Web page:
Koizumi's Long-term Prospects Looking Grim
J. Sean Curtin (Professor, Japanese Red Cross University)
A few hours after President Bush delivered his final ultimatum to Saddam Hussein, Japanese Prime Minister Junichiro Koizumi held a press conference to clarify his own position. Koizumi told an anxious Japan that he fully endorsed Bush's stance, agreeing with the President that there was no need for a second U.N. resolution and now was the time for action, not diplomacy. While the majority of Americans support Bush's tough pre-emptive strike policy, Koizumi's position could not be more different. The latest Kyodo News poll revealed that 90.3% of people are unhappy with Koizumi's current policy on Iraq with just 5.7% supporting it. While Saddam Hussein's days in power seem to be coming to a rapid close, Koizumi's own long-term prospects are beginning to look just as grim.
Comparisons are often made in the Japanese press between the beleaguered British Prime Minister, Tony Blair, and Koizumi. Both men are going against the strong tide of public opinion in their countries and are openly embracing an unpopular pre-emptive strike policy. However, while there are plenty of political similarities to be found, Koizumi fails to generate the passion Blair displays in supporting Bush's policy. Koizumi's performance at his most recent press conference definitely lacked conviction and one wondered if he really believed in what he was actually saying. The Japanese public most certainly do not seem impressed with his performance. On the other hand, even Blair's bitterest detractors admit that he, rightly or wrongly, truly believes in what he is saying.
Because of the political parallels between the two countries, the Japanese media has been closely following events in Britain, which is causing Koizumi trouble. People were genuinely astonished by the resignation on a matter of principle of Robin Cook, a high ranking British Cabinet minister. Although Cook has the greatest respect for Blair, he could not support his pro-war Iraq policy. Most Japanese were amazed by Cook's action. Talk shows were full of comments on how Japanese politicians only ever resign after scandals and media pressure forces them from office. Emphasizing this point, Monday saw ruling party lawmaker Seiji Nakamura tender his resignation as chairman of the committee for Okinawa affairs due to an illegal political donations scandal. The parallels were not lost on the Japanese public and further undermine Koizumi and his party.
While Japanese voters are definitely concerned about Iraq policy, polls show that their number one priority is the economy. In this respect, the Iraq crisis could not have come at a worse time for Koizumi. The Japanese stock market has slumped to twenty year lows, deflation seems as rampant as ever and unemployment at an all-time high. The failure of Koizumi's economic strategy to produce concrete results has led the media to round on him. His pursuit of an immensely unpopular Iraq policy has finally turned the public against him. Political enemies within his own party are ceasing on his weakened position to try to further their own causes. This is the worst possible position to be in before local elections in April. If Koizumi's LDP does badly, his days in office could be numbered. Recently, political rivals in his own party have been openly discussing the "post-Koizumi" era.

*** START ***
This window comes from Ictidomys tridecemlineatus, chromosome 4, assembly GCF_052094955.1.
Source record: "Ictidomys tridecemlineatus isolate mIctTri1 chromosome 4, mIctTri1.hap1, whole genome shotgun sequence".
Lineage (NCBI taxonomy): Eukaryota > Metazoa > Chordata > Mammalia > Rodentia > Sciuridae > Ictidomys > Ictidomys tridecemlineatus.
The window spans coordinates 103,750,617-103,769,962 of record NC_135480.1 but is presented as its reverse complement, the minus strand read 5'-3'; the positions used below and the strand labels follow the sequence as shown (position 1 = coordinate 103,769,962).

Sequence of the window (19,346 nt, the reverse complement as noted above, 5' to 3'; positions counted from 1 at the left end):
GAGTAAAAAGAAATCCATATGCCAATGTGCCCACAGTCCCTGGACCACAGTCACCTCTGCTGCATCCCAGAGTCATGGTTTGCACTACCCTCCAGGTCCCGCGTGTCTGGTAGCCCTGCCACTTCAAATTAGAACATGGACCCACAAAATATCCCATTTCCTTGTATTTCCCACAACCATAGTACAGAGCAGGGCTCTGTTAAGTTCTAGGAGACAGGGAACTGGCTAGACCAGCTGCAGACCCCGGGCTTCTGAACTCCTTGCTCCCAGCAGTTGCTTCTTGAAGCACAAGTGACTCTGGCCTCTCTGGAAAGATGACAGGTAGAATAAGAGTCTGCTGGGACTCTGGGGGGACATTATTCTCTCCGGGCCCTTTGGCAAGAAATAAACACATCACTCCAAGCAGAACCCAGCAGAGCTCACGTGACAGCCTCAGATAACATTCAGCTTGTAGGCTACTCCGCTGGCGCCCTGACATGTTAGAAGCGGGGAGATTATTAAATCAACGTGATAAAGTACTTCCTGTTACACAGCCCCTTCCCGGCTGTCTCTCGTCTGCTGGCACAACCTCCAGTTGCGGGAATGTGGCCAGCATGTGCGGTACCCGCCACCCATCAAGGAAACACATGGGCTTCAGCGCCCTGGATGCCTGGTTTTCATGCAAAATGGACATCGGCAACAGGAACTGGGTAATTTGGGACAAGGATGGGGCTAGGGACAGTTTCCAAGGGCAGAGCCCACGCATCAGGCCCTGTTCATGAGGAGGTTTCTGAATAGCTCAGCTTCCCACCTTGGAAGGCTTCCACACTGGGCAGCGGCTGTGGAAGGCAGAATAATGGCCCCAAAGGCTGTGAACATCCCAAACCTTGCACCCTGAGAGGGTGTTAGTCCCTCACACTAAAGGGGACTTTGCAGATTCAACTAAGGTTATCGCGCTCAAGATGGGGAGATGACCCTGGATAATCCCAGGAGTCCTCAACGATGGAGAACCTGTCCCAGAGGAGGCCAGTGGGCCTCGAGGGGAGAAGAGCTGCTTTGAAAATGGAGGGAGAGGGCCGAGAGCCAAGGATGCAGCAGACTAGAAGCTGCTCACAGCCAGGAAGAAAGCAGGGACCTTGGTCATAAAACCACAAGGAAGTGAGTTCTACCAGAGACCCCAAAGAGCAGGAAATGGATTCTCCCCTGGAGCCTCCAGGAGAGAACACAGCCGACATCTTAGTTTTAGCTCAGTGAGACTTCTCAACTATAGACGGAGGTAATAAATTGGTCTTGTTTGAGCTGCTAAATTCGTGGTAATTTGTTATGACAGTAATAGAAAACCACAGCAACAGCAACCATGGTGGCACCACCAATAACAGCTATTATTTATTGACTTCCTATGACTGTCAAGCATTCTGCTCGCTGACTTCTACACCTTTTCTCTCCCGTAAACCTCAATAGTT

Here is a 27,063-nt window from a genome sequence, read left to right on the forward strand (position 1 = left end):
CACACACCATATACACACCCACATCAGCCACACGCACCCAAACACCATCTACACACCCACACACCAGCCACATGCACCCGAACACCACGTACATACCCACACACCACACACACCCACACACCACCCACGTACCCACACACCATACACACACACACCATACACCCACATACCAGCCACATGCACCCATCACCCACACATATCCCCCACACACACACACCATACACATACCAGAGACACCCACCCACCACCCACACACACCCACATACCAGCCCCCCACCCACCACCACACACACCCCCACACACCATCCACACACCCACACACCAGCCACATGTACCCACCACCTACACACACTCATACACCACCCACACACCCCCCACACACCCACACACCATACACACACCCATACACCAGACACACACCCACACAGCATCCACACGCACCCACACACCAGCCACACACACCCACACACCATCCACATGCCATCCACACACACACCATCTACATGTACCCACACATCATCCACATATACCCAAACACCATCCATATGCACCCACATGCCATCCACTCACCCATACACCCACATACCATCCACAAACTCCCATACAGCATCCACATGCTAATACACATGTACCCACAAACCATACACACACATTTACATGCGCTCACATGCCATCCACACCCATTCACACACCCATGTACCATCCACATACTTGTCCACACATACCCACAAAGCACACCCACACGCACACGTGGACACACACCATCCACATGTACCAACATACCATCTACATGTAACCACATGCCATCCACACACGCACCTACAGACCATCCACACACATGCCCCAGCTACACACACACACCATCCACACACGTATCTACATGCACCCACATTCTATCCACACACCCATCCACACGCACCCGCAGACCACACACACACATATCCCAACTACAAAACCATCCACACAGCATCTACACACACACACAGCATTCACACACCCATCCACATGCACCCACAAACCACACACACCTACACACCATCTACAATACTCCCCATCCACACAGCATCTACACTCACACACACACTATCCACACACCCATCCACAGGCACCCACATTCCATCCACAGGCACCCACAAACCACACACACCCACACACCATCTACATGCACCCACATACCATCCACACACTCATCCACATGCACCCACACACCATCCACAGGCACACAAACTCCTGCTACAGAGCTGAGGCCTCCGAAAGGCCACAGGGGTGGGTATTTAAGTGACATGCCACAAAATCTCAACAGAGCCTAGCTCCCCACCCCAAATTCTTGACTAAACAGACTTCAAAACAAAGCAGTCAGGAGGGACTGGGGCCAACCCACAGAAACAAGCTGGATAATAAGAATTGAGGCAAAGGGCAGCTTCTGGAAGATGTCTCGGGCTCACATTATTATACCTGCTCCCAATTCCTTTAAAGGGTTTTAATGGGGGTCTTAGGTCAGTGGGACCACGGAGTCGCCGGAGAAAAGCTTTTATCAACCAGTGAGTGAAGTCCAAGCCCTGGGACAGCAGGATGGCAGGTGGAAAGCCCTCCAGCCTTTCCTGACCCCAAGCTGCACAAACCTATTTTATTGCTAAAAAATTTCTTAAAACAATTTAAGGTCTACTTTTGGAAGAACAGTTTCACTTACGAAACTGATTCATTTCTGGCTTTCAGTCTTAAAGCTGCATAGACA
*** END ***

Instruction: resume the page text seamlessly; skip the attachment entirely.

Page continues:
In the last week, many national newspapers such as the Mainichi Shimbun and the Asahi Shimbun have launched scathing attacks on Koizumi's Iraq policy, inflicting further damage on the popularity of the Prime Minister. The media has questioned Koizumi's right to pursue a policy that the vast majority of people reject.
The latest Kyodo News poll for March registered 79.7% of Japanese against an attack on Iraq. For months opinion surveys have been consistently showing that about 80% of people oppose a war on Iraq. Despite massive public disapproval of the new U.S. pre-emptive attack policy and almost daily anti-war demonstrations, Koizumi has not wavered. Instead, he has been hoping that the need for American support in dealing with the North Korean crisis would soften public opinion. However, a recent intensive media onslaught on his Iraq policy combined with a worsening economy have inflicted enormous damage on his premiership and he has not been able to effectively utilize the North Korean issue.
While Koizumi has proved that he is the king of political come-backs, he will need near superhuman effort to overcome his current difficulties. Nevertheless, the Iraq war and the North Korean crisis have created a climate of deep unpredictability, meaning that the Prime Minister cannot be written off yet. Ironically, Koizumi's backing for the removal of Saddam Hussein from power may well lead to his own eventual demise.
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